U professor suggests desire for cooked food as reason for evolution

Brett Angel

When Charles Darwin proposed his theory of evolution in 1859, he sparked a long-standing debate over the true origin of mankind.

But while the debate rages on, a new question has shifted some attention to a different issue. Instead of realizing where human beings initially came from, many people strive to understand what caused human evolution in the first place.

University anthropology professor Greg Laden said the driving force behind certain primates’ evolution into hominids and eventually into humans might have been their desire for cooked food.

“Cooking is a human universal,” wrote Laden and four of his
colleagues from Harvard University, who first published their hypothesis in a paper presented in the December 1999 issue of Current Anthropology.

Every culture on the planet incorporates the collection, preparation and consumption of food into their lifestyle, the paper said. At least some portion of nearly every human’s diet involves cooked food.

Harvard anthropology professor Richard W. Wrangham, the paper’s co-author, said he believes it’s one of the primary ways humans differentiate themselves from all other animals.

“We distinguish ourselves from the rest of the world because they eat raw stuff and we eat cooked stuff,” Wrangham said in an interview conducted by the Edge Foundation in February.

“Cooking enormously increases the quality of the food we eat, and it enormously increases the range of food items that we can eat,” Wrangham said. In addition, cooking provides improved nutritional benefits and allows for easier digestion.

As a result, the physical makeup of hominids would have changed dramatically.

According to the hypothesis, teeth became smaller, since less chewing was necessary; the ribcage and gut got smaller with better digestion; and more nutritional calories were absorbed from each meal, meaning overall body size is expected to increase.

Laden notes that all these changes occur at a time when australopithecines, hominid creatures, evolved into Homo erectus, the immediate predecessors to modern humans, approximately 1.9 million years ago. He and Wrangham suggest this was when the first acts of cooking took place.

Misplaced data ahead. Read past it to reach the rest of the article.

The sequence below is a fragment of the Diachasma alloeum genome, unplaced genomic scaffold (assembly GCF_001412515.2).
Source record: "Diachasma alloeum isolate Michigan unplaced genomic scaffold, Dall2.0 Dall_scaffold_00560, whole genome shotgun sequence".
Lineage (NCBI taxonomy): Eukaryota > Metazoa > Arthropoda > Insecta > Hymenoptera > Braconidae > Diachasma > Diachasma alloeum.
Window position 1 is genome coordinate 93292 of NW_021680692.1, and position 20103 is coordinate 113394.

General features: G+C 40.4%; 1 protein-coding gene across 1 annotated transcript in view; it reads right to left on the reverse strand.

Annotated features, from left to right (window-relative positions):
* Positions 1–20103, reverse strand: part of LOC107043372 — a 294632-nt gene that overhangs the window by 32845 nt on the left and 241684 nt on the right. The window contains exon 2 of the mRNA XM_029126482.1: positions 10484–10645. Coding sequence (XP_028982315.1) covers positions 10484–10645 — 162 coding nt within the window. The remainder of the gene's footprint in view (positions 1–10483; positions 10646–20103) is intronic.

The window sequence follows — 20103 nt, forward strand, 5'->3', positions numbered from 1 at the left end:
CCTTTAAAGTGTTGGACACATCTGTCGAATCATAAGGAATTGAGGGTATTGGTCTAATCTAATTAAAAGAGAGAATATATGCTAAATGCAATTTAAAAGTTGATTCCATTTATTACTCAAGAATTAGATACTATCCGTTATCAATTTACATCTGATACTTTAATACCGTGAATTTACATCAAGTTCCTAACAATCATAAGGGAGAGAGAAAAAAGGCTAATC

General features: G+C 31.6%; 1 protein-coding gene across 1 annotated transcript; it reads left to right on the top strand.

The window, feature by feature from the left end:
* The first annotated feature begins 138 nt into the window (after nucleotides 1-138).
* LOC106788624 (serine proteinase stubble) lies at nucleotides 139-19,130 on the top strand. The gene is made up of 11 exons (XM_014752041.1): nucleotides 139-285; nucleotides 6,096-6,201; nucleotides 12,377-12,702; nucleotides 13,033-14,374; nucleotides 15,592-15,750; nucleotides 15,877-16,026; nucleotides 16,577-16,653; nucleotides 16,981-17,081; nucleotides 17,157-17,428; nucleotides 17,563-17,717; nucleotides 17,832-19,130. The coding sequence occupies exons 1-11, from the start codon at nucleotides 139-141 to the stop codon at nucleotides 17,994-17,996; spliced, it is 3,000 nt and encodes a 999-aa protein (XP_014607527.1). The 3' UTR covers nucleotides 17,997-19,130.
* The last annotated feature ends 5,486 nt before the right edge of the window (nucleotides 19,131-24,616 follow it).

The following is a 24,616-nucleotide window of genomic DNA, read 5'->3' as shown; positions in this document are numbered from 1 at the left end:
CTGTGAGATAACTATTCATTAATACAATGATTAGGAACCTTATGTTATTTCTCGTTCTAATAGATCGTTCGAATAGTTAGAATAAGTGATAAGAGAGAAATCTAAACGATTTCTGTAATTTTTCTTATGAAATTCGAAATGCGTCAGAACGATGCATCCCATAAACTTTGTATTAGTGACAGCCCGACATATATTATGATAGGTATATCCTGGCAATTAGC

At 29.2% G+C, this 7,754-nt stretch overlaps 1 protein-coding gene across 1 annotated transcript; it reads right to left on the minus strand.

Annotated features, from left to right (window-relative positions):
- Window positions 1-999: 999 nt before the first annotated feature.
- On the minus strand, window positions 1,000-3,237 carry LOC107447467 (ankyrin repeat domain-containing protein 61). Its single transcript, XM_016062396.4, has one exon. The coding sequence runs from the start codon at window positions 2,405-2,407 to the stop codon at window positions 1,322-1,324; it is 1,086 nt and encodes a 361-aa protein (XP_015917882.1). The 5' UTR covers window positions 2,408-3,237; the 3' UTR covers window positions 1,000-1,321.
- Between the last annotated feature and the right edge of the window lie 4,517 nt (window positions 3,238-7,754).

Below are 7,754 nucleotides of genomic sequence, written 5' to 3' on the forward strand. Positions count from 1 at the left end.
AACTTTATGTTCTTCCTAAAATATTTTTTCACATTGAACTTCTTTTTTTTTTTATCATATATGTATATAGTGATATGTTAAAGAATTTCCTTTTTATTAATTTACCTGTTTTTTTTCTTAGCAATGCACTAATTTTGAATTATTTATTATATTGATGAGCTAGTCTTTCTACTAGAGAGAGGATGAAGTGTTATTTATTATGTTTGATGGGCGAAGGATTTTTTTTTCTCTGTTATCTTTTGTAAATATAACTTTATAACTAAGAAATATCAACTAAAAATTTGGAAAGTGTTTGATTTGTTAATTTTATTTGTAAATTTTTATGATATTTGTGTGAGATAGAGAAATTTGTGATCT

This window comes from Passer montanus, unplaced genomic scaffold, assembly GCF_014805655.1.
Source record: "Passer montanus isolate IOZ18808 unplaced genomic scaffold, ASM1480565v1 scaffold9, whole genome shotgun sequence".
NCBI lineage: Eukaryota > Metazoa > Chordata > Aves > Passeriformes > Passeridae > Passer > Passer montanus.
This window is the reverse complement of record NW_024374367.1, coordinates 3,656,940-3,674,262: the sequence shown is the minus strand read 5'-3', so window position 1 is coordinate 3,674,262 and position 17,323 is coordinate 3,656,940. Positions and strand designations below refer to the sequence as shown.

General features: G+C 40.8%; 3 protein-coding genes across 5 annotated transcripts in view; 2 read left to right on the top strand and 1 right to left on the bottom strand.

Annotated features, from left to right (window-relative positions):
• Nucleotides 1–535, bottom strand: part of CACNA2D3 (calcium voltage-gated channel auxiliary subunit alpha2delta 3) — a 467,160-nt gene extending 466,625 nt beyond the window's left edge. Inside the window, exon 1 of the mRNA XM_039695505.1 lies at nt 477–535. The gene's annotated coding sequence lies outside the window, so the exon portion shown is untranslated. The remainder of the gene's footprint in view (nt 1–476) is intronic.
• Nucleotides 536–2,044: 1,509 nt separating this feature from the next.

Traditionally, Darwin and others have attributed the distinct changes between hominid species, and in particular Homo erectus, to advancements in hunting and other characteristics of predatory behavior.

Dr. C. Loring Brace, University of Michigan anthropology professor, said he disagrees with Laden and Wrangham’s hypothesis.

“I look upon their gambit as belonging more to the realm of anthropological folklore than to that of science,” says Brace, who questions the evidence of controlled fire that far back in the fossil record.

Laden and Wrangham admit a lack of empirical evidence is a weakness in their hypothesis, but said they still believe in its validity.

“Our hypothesis has not been fully tested, but it is consistent with various lines of evidence, accounts for many of the important changes related to human origins and suggests new hypotheses to be tested through the fossil and archaeological record,” they wrote. “We present it, therefore, with the aim of stimulating new thinking.”

In that respect, Laden said, he considers the theory a success.

Commentary and criticism of the cooking hypothesis has brought new ideas into the anthropological forum, as well as increased attention to less popular theories, Laden said.

“It’s always been important,” Laden said of the debate over when controlled fire started, “but now (since the introduction of the cooking hypothesis) it’s even more important.”

“One of the ways that you measure the success of a paper is the extent to which it’s been cited,” he said. “And this one’s been cited more than average.”

Laden and Wrangham collaborated more recently on a research paper regarding the availability of roots as a major food source for ancestral hominids, which they said might have led to the development of bipedalism, or walking on two limbs.

The paper is in the final stages of development and is awaiting publication.

Brett Angel welcomes comments at
[email protected]